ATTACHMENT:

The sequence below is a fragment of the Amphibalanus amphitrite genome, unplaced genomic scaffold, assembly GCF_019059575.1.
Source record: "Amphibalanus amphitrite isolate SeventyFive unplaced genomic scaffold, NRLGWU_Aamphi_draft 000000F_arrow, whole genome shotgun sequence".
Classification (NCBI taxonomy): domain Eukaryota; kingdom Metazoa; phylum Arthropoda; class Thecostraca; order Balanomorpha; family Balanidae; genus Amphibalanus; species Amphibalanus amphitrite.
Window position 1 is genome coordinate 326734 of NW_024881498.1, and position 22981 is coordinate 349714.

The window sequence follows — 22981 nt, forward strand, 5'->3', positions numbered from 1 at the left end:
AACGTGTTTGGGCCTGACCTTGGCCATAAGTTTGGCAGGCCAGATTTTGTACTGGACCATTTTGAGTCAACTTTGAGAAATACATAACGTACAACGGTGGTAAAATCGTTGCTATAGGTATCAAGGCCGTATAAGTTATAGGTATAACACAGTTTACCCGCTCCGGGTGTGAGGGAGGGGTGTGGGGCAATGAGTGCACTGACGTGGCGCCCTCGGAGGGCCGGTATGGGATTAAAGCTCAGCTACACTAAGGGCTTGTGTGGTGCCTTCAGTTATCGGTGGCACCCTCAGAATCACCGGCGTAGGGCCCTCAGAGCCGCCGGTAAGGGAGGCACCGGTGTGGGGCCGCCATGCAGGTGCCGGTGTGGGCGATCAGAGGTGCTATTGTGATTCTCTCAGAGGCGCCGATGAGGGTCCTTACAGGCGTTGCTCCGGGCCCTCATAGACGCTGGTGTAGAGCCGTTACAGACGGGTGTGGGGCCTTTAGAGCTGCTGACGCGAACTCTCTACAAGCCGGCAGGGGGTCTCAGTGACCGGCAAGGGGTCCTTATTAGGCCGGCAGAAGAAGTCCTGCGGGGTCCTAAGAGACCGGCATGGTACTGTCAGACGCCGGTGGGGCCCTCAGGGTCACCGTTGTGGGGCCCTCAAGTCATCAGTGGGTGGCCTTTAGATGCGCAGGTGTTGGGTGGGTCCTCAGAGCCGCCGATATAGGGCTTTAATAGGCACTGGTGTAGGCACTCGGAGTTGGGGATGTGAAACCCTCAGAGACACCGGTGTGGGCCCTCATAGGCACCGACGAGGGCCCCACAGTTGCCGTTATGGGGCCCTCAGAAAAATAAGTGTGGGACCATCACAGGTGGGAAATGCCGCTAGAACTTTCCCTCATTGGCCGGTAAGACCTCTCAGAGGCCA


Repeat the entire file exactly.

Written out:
The sequence below is a fragment of the Amphibalanus amphitrite genome, unplaced genomic scaffold, assembly GCF_019059575.1.
Source record: "Amphibalanus amphitrite isolate SeventyFive unplaced genomic scaffold, NRLGWU_Aamphi_draft 000000F_arrow, whole genome shotgun sequence".
Classification (NCBI taxonomy): domain Eukaryota; kingdom Metazoa; phylum Arthropoda; class Thecostraca; order Balanomorpha; family Balanidae; genus Amphibalanus; species Amphibalanus amphitrite.
Window position 1 is genome coordinate 326734 of NW_024881498.1, and position 22981 is coordinate 349714.

The window sequence follows — 22981 nt, forward strand, 5'->3', positions numbered from 1 at the left end:
AACGTGTTTGGGCCTGACCTTGGCCATAAGTTTGGCAGGCCAGATTTTGTACTGGACCATTTTGAGTCAACTTTGAGAAATACATAACGTACAACGGTGGTAAAATCGTTGCTATAGGTATCAAGGCCGTATAAGTTATAGGTATAACACAGTTTACCCGCTCCGGGTGTGAGGGAGGGGTGTGGGGCAATGAGTGCACTGACGTGGCGCCCTCGGAGGGCCGGTATGGGATTAAAGCTCAGCTACACTAAGGGCTTGTGTGGTGCCTTCAGTTATCGGTGGCACCCTCAGAATCACCGGCGTAGGGCCCTCAGAGCCGCCGGTAAGGGAGGCACCGGTGTGGGGCCGCCATGCAGGTGCCGGTGTGGGCGATCAGAGGTGCTATTGTGATTCTCTCAGAGGCGCCGATGAGGGTCCTTACAGGCGTTGCTCCGGGCCCTCATAGACGCTGGTGTAGAGCCGTTACAGACGGGTGTGGGGCCTTTAGAGCTGCTGACGCGAACTCTCTACAAGCCGGCAGGGGGTCTCAGTGACCGGCAAGGGGTCCTTATTAGGCCGGCAGAAGAAGTCCTGCGGGGTCCTAAGAGACCGGCATGGTACTGTCAGACGCCGGTGGGGCCCTCAGGGTCACCGTTGTGGGGCCCTCAAGTCATCAGTGGGTGGCCTTTAGATGCGCAGGTGTTGGGTGGGTCCTCAGAGCCGCCGATATAGGGCTTTAATAGGCACTGGTGTAGGCACTCGGAGTTGGGGATGTGAAACCCTCAGAGACACCGGTGTGGGCCCTCATAGGCACCGACGAGGGCCCCACAGTTGCCGTTATGGGGCCCTCAGAAAAATAAGTGTGGGACCATCACAGGTGGGAAATGCCGCTAGAACTTTCCCTCATTGGCCGGTAAGACCTCTCAGAGGCCA